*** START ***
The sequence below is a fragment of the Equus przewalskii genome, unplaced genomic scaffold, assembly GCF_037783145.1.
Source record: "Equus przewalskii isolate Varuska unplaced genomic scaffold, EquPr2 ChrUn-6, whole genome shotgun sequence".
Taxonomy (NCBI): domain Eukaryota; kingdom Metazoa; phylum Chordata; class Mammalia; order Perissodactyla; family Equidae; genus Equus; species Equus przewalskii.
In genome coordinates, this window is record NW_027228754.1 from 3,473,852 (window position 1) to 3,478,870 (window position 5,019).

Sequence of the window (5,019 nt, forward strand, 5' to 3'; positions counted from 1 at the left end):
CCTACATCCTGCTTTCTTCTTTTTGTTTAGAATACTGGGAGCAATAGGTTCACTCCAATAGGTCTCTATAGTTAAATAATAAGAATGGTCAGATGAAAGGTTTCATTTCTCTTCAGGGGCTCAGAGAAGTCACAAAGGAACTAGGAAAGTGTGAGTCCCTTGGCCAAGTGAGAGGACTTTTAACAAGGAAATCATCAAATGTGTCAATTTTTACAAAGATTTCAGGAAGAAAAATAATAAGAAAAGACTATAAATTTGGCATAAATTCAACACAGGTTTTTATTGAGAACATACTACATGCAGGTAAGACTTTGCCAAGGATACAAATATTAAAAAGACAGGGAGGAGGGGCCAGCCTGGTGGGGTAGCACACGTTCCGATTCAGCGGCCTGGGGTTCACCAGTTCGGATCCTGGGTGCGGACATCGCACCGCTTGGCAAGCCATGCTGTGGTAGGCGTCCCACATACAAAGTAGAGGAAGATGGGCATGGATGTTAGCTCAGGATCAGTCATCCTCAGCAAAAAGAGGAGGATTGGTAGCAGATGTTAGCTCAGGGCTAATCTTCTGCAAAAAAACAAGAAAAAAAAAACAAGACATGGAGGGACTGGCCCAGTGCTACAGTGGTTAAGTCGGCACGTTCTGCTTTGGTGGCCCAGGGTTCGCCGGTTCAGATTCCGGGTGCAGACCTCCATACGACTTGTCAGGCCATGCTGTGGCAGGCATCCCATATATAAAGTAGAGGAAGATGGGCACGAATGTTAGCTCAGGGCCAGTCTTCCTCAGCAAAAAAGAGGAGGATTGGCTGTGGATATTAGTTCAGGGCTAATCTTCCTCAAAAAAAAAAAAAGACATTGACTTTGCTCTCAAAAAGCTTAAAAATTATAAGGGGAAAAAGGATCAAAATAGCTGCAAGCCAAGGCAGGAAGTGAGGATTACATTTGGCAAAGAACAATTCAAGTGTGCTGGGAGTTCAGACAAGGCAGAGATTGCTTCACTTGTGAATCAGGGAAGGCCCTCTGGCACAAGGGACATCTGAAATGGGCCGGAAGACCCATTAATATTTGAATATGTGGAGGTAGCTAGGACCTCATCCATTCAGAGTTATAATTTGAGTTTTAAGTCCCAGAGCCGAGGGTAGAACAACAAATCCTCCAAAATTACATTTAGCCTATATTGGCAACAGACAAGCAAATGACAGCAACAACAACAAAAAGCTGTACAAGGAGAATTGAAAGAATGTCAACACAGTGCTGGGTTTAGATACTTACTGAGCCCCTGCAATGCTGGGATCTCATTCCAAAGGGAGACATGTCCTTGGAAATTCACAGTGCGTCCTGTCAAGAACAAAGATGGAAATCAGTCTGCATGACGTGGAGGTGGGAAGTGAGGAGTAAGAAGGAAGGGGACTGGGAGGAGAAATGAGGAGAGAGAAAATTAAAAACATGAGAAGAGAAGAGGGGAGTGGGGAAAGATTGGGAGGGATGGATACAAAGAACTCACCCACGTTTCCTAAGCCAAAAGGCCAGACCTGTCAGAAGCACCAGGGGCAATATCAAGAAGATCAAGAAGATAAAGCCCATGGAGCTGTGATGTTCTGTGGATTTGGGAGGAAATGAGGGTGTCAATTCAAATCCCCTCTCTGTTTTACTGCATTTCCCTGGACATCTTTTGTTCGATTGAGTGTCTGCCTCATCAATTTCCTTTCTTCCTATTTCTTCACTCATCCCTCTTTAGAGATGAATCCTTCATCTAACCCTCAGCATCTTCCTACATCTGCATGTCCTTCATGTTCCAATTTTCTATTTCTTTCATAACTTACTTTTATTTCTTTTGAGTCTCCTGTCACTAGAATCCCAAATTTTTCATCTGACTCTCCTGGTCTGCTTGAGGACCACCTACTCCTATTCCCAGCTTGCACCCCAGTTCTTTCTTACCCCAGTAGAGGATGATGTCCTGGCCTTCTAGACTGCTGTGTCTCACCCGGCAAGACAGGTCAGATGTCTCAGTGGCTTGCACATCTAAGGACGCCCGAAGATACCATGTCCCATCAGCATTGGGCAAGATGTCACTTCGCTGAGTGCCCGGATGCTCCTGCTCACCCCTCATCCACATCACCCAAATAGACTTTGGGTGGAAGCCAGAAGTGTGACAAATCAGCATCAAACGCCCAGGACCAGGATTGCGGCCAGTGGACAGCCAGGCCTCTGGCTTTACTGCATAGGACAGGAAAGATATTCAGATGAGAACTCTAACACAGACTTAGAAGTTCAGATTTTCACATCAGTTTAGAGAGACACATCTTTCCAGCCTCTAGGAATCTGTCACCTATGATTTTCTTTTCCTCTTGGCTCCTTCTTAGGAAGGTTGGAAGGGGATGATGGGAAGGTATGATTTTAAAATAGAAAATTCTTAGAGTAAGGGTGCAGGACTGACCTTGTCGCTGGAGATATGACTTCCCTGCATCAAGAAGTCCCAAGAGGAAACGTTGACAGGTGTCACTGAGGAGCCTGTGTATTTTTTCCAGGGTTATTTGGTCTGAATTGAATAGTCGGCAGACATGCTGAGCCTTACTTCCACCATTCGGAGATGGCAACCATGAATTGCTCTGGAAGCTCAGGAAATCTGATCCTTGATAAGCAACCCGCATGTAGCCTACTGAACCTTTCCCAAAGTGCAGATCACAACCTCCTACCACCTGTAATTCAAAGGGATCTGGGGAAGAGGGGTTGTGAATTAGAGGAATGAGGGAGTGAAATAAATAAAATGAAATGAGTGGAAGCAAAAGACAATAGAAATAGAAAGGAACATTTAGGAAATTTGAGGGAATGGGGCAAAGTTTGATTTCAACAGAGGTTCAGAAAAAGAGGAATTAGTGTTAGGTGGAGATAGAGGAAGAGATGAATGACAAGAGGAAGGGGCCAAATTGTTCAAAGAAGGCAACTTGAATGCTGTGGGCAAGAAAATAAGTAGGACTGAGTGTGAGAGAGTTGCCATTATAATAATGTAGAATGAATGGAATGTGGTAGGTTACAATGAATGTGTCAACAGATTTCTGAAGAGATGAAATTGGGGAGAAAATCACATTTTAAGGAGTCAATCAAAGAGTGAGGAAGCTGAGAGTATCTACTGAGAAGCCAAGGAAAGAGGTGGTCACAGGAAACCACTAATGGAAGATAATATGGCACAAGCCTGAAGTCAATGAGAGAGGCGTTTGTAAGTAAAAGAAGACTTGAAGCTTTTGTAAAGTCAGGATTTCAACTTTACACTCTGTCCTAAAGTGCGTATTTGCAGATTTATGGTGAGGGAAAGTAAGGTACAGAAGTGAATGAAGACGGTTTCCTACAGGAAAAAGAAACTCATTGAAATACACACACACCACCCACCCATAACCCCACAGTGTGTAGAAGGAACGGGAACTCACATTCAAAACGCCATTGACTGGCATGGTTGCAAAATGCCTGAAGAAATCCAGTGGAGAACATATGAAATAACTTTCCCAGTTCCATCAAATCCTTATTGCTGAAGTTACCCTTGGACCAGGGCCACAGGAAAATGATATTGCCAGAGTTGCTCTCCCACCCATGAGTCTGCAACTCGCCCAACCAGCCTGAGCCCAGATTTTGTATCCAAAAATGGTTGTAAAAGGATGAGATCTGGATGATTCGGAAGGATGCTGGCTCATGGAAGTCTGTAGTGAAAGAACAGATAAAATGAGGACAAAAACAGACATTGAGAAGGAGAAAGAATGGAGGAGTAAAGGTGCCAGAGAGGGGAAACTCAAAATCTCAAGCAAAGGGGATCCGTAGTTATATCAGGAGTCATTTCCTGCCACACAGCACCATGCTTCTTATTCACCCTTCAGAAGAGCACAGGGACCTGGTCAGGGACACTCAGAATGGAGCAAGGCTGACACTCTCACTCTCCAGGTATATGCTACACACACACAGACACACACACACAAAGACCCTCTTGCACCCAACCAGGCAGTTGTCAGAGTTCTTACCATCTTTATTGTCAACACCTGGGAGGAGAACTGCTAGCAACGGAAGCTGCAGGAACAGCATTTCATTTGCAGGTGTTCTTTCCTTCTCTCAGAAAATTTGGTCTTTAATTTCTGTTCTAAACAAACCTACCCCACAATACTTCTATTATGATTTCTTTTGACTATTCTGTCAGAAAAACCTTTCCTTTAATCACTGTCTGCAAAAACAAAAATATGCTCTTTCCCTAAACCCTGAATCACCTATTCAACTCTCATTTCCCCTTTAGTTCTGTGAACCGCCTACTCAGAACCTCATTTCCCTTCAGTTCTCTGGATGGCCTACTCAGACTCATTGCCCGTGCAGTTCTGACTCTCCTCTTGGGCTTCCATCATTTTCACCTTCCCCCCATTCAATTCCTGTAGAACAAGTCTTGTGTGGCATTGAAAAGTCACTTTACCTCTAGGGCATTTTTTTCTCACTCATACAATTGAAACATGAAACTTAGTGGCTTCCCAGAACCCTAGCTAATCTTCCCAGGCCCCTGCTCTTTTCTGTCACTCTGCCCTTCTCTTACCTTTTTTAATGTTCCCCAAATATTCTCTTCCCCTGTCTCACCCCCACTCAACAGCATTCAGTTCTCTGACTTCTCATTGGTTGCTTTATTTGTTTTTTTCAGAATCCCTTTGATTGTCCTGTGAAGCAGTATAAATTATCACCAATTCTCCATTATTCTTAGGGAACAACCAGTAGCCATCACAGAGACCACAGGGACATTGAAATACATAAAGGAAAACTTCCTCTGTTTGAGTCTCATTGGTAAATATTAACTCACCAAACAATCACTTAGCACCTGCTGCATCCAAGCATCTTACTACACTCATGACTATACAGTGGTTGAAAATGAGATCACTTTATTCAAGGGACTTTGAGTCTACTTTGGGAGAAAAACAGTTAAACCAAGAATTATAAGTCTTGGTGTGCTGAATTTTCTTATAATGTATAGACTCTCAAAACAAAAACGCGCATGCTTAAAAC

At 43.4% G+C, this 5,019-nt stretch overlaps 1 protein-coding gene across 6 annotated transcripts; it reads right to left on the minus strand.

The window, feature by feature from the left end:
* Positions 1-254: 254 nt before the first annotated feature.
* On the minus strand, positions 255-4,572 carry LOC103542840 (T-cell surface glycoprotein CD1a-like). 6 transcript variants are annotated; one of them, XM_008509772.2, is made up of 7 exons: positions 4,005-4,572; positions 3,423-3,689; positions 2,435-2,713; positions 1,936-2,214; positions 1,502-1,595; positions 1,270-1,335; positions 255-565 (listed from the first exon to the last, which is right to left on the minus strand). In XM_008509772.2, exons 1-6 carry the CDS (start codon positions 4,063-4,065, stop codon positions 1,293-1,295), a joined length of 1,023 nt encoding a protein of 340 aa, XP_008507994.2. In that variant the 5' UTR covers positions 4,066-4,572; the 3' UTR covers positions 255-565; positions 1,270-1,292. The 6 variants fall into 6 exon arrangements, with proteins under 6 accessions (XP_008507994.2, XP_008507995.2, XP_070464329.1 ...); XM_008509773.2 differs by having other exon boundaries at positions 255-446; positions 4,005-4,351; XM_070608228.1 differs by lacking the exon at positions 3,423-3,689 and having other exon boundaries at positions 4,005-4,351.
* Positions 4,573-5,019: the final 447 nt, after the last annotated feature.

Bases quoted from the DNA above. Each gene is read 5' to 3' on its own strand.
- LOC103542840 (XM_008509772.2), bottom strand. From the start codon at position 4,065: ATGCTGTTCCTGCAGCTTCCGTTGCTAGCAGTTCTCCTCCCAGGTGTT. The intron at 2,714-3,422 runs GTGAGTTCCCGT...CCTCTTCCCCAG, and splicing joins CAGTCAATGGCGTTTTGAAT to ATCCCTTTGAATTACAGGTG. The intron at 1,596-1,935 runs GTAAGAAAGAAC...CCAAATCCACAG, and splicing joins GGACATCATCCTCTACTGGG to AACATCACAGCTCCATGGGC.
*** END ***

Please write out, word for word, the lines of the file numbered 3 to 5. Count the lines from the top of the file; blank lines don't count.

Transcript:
Taxonomy (NCBI): domain Eukaryota; kingdom Metazoa; phylum Chordata; class Mammalia; order Perissodactyla; family Equidae; genus Equus; species Equus przewalskii.
In genome coordinates, this window is record NW_027228754.1 from 3,473,852 (window position 1) to 3,478,870 (window position 5,019).

Sequence of the window (5,019 nt, forward strand, 5' to 3'; positions counted from 1 at the left end):